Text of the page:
August 10, 2011 | Barb Carr

Root Cause Tip: Practice, Prepare, and Present to Management

In last week’s Root Cause Tip, I discussed how to design a presentation that will wow your management. Once you’ve created a professional, streamlined management presentation, you need to get ready for the meeting and practice, prepare, and finally present.


Make sure you practice your presentation, with your visuals, until you’re sick of it. In his book, Enchantment, former Apple evangelist Guy Kawasaki recommends this. He tells us that even Steve Jobs does this. And if Steve Jobs needs to prepare that much, so do I.


Check beforehand to see if your meeting room has the necessary technology, and arrive early to set up. Make sure your PowerPoint presentation is saved in multiple places, and compatible with older versions of the program. And remember Murphy’s Law: If something can go wrong, it will. Be ready to give your presentation without visual aids. You may even want to print handouts of the essential visual aids (SnapCharT®s, Corrective Action Matrix®) for your audience in case this happens.


During the presentation, don’t use your visual aids as a crutch, says Chris Witt, expert presentation coach of 20 years. You’ve included them to enhance the audience’s understanding, not to hinder it. Engage your audience by looking at them while you’re talking, not the aid. You should be familiar enough with the material that you don’t need to read from your screen or use a pointer. Consider ditching your laser pointer, because these can easily become a crutch or a distraction. If you must use one, Witt recommends, set it down when you’re done so you aren’t tempted to over-use it.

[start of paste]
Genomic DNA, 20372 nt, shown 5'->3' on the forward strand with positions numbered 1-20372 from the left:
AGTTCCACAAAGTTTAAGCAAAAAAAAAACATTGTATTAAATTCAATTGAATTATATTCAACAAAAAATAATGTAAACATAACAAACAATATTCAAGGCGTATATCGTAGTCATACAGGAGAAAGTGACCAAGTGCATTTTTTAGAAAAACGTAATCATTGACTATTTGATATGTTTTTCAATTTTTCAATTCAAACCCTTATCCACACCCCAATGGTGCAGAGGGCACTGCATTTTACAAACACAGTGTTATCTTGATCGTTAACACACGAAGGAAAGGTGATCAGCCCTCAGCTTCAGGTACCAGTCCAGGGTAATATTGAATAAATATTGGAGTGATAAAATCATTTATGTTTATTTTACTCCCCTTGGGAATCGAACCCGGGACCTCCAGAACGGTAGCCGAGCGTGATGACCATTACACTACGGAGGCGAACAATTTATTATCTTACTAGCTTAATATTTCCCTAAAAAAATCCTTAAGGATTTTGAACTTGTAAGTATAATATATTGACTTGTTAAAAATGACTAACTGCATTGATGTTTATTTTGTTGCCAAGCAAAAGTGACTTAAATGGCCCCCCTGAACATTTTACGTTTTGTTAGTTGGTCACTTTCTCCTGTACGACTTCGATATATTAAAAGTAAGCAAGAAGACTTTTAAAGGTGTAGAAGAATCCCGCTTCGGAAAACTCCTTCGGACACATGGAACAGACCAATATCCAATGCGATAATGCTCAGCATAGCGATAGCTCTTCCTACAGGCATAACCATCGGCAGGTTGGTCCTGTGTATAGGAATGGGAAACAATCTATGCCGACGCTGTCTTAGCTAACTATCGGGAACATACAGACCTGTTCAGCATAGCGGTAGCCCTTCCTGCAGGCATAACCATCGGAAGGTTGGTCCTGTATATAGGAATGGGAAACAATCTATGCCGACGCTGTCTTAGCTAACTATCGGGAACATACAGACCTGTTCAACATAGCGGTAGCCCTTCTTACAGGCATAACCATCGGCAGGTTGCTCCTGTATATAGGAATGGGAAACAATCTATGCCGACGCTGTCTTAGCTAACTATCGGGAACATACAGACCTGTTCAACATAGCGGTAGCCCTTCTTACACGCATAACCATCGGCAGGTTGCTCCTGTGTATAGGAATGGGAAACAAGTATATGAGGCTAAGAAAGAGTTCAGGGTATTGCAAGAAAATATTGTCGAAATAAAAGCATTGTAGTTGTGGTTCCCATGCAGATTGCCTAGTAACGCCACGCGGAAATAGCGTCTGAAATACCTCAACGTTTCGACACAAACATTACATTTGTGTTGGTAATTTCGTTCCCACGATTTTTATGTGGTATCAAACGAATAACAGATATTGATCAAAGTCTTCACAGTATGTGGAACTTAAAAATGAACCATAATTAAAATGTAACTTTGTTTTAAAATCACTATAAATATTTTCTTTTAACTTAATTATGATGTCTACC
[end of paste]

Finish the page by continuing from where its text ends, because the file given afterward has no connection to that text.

When a visual aid appears on your screen, explain it immediately to avoid confusing your audience. Describe what’s in your SnapCharT®, but you don’t have to read each event. Highlight the most important one with color, and do this with the causal factors, too. Don’t make your audience read and listen at the same time. They’ll listen and understand better if you choose one or the other. Remove the SnapCharT®, graph, photo, or Corrective Action Matrix® when you’re done with it, and continue to the next item. You can make your Power Point screen go black by simply hitting the B key.  Hit any other key to bring it right back up.


Prepare for your presentation extensively and always be ready for the worst to happen. Do these and management is sure to understand and support your corrective actions, and you are sure to improve your company greatly.

What are some challenges you’ve faced when creating a management presentation of your investigation? Any advice for the novices out there? Use the comments section below for discussion.


Megan Craig is the Media Specialist at System Improvements, Inc.

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